All 3 major Canadian telecommunications companies will use 5 G European suppliers, in snub to Huawei.
Both BCE Inc. and Telus Corp. will use Scandinavian part manufacturers Nokia and Ericsson’s hardware to develop their next-generation 5 G networks throughout Canada.
BCE, Bell’s parent company, said Tuesday morning that it is partnering with Swedish telecommunications equipment manufacturer Ericsson to build its next-generation wireless network, known as 5G.
That makes Ericsson just the second company that Bell will allow on its network, along with Finnish supplier Nokia, with whom Bell announced in its quarterly earnings release in February it would work with.
Huawei, the Chinese technology company which has become a lightning rod because of its close relationship with the Chinese government, is notably absent from that list of two suppliers.
Huawei has been a household name in Canada in recent years since his vice president Meng Wangzhou was detained two years ago at Vancouver airport at the behest of U.S. authorities.
Many countries around the world say that Huawei’s close relationship with the Chinese government might expose spying on cellular networks.
The United States and Australia have forbidden telecom companies in those countries to use components from Huawei in their 5 G networks.
Currently the Canadian authorities are mulling over whether to allow Huawei to participate in Canadian networks. In a statement to CBC News, Canada’s Public Safety Minister Bill Blair said that the government is “taking all security factors into account, including those from our allies and our security agencies. We will ensure that our networks are kept secure and will take the appropriate decisions in due course.”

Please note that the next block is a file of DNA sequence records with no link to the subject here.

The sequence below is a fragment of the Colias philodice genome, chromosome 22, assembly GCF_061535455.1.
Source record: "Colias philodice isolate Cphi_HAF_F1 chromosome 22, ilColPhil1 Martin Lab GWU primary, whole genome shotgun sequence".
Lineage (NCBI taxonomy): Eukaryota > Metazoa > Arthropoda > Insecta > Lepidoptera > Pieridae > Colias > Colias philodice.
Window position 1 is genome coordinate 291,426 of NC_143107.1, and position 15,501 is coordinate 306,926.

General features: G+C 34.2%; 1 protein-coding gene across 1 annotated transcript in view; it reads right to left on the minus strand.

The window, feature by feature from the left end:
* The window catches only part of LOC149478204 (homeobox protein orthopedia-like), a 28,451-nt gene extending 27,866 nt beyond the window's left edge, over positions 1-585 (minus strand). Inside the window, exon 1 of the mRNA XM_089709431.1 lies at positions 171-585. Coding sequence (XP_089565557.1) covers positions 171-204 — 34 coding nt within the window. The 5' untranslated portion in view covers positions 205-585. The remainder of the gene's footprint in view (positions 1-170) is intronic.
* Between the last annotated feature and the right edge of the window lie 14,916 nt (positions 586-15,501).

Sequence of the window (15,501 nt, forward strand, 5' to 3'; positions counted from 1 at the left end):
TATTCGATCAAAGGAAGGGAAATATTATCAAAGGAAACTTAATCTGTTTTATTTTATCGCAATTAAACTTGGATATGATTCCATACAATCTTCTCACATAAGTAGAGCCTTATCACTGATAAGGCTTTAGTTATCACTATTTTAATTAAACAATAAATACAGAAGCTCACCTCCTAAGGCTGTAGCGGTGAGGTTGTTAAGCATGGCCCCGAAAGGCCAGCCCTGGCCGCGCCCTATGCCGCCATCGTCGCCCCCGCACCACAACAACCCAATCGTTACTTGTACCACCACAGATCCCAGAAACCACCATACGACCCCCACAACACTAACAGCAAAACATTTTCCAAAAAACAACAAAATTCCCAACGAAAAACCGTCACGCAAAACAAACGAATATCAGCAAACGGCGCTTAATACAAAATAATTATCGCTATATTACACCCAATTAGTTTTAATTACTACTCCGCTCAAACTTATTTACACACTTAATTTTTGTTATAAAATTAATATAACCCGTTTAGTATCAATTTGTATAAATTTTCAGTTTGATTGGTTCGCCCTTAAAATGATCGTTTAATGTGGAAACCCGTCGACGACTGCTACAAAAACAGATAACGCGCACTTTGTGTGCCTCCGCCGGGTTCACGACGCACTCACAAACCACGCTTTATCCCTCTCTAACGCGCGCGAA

News from Tuesday indicates that either way the business is not hanging around for the judgment.
Telus announced a few hours after Bell ‘s move that it, too, would use Nokia and Ericsson for its 5 G network. That’s a deviation from what the company said as recently as February, when Telus announced it was moving forward with plans to roll out 5 G with Huawei equipment.
Huawei equipment is in use at both telecom companies on the lower-generation equipment, but appears to be in the process of being shut out of their 5 G plans. Patrick Horan, Agilith Capital’s portfolio manager, said Bell’s decision came as a surprise given Bell’s past support for Huawei and its current use of Huawei technology.
“They were probably the most outspoken of the carriers in Canada” in expressing their support for Huawei, he said.
Horan says a consideration in Bell ‘s decision was Huawei’s prickly relationship with governments outside China.
“[Bell] probably looked at their ability to garner any U.S. government telecom contracts with Huawei equipment in their [network]. My guess is that would be a negative for them,” he said.
“My guess is they decided to take that off the table.”
Rogers has a long-standing relationship with Ericsson on its current cellular networks, and revealed in 2018 that it would use Ericsson hardware for its 5 G network, which it started carrying out earlier this year in Toronto, Vancouver, Ottawa and Montreal.